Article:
I Already Have a Logo, You Say?
The Business Dictionary defines branding as “The process involved in creating a unique name and image for a product in the consumer’s mind.” The purpose of a brand is to establish a presence in the marketplace and make a business stand out from the rest of the pack. Although a logo is part of it, branding takes on the wider role of personifying a business. Attracting and retaining customers – that’s the goal. Your product or service may or may not be exactly the same as your competitor’s but your mission and business philosophy are assuredly different. If people find your company image compelling, they’ll not only find you, they’ll come back.
You started your small business for a reason. Your products or services solve a problem for someone. You know your business better than anyone. Ask yourself, “If my business became human, what kind of person would it be? The caring friend, resourceful helper or knowledgeable expert?” Figure out what type of human message you want to send.
Most important, however, is get to know your target audience inside and out. What are their goals, concerns and habits? Don’t know? Ask them. Use customer service surveys, emails, Facebook posts and verbal communications as well as market research and internal statistics to hit on what makes them tick. Your customers are people. Appeal to their feelings and minds and you’re halfway there.
A Rose by Any Other Name May Smell Like a … Skunk?
What’s in a name? In the case of your business brand, it’s everything. A brilliant branding concept will fall flat if your brand name doesn’t fit your business and mission. Worse, if you have to rebrand down the road, you can expect to see a 5 percent to 20 percent sales drop. Try to get it right the first time. And, a word to the wise: if you expect to do business globally, make sure your brand name translates well. For example, in China, Burger King’s signature smoothie becomes the PooPoo® Smoothie when translated into English. Tasty!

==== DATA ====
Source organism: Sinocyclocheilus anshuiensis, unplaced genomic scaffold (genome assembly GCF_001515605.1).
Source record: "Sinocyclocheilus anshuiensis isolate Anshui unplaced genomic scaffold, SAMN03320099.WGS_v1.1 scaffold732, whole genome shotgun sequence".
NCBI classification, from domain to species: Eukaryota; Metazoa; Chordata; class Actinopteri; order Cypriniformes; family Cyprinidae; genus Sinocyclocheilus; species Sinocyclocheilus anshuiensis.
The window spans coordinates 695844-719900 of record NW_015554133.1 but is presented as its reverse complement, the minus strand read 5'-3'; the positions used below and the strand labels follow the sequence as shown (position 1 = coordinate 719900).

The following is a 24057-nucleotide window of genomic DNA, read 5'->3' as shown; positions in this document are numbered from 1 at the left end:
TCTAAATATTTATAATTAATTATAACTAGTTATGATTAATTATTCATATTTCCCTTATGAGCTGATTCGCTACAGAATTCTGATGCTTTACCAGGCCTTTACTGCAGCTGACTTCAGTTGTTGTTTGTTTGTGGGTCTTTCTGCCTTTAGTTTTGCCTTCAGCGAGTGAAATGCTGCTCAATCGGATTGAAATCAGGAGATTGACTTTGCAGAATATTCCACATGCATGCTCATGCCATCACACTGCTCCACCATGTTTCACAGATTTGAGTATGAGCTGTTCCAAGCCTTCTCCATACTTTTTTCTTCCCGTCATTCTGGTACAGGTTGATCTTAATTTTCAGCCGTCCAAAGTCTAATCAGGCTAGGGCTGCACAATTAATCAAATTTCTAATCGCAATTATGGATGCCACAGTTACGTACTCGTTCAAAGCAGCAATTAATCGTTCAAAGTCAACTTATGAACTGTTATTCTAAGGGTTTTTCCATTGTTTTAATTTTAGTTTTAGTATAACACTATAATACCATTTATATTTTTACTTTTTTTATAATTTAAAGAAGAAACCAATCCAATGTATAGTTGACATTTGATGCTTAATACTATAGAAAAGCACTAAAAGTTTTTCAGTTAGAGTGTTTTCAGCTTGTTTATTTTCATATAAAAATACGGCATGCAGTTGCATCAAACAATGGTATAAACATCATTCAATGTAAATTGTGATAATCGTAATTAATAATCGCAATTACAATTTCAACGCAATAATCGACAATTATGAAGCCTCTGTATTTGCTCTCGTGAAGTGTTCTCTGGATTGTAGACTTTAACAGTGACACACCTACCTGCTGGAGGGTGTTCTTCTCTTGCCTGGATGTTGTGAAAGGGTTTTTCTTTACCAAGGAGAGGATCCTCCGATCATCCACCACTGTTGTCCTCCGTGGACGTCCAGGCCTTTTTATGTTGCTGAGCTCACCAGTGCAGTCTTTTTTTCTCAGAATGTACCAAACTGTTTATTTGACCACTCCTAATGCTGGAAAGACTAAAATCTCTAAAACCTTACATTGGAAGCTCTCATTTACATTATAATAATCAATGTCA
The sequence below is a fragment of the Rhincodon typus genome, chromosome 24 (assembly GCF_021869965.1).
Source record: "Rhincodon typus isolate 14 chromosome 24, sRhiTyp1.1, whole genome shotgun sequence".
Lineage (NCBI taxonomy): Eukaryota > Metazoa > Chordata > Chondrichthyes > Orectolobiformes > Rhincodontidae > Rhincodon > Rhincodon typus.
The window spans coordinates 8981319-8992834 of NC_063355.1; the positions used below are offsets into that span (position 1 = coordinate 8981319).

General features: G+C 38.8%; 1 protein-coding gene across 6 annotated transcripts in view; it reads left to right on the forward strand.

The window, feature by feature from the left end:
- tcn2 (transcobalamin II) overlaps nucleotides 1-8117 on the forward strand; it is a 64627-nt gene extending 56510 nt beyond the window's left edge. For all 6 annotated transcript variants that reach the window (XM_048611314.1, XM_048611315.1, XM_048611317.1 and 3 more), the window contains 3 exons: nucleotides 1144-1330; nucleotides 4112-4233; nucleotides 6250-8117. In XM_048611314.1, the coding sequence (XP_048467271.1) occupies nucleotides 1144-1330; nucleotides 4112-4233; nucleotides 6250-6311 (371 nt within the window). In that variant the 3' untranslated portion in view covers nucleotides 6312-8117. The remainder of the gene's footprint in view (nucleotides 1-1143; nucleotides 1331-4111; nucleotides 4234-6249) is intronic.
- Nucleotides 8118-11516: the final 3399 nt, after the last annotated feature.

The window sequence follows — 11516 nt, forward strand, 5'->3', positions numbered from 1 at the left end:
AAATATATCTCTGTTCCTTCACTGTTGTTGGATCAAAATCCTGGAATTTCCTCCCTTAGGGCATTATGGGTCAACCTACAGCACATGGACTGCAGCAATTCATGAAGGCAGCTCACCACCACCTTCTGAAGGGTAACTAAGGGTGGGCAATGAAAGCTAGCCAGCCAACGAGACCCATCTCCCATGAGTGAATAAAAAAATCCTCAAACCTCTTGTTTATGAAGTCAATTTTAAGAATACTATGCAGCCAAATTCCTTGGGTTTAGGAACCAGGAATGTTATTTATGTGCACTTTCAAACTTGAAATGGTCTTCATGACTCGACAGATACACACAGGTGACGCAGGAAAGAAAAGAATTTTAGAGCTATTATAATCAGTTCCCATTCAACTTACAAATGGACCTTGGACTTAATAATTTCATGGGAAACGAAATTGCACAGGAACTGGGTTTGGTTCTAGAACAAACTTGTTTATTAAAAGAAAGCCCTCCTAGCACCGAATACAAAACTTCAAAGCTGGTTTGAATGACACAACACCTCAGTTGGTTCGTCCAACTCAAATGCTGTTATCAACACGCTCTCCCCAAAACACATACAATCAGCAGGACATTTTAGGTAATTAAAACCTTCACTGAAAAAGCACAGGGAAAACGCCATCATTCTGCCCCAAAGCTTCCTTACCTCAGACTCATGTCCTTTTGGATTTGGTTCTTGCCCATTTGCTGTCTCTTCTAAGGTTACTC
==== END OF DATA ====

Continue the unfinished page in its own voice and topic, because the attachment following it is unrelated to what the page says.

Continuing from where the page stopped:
Branding is more than a logo, but your logo and color choices are important parts of the overall concept. Your logo is the visual representation of your business. Make sure it creates a positive impression that fits your business philosophy. The benefits of looking like a pro far outweigh the cost of hiring a graphic designer, so go ahead and spend a little now. Logo design is not for the novice. Once procured, incorporate the logo into everything from employee uniforms to the company website.
Anyone who’s been in business very long knows that nothing comes easily. In fact, the best-laid plans don’t always work. If you’ve experienced a business failure or two, you also know that failure can be the catalyst for success in the long haul. How? Take the example of a printer and toner cartridge sales firm. Designers created a cute and witty cartoon character named Dave to be the face of the company. Unfortunately, customers were less than thrilled with Dave. Cartridge Save managing director Ian Cowley says Dave’s failure was a critical turning point in the company’s branding strategies. Refocusing its efforts on company core values of best prices, fast delivery and excellent customer service, Cowley and Cartridge Save used the experience to learn what worked and what didn’t when it came to their customers. If change becomes necessary, learn from it and move on.
Out With the Old
Once you hit on a successful formula, it’s tempting to keep following it after it’s lost its oomph. Don’t let your image become outdated or passé. Innovate and try new things. Customers expect fresh ideas.
Branding is not an instant process. Take your time and move forward. As long as your branding strategies stay true to your business niche and serve your target audience, you can successfully compete with the big boys.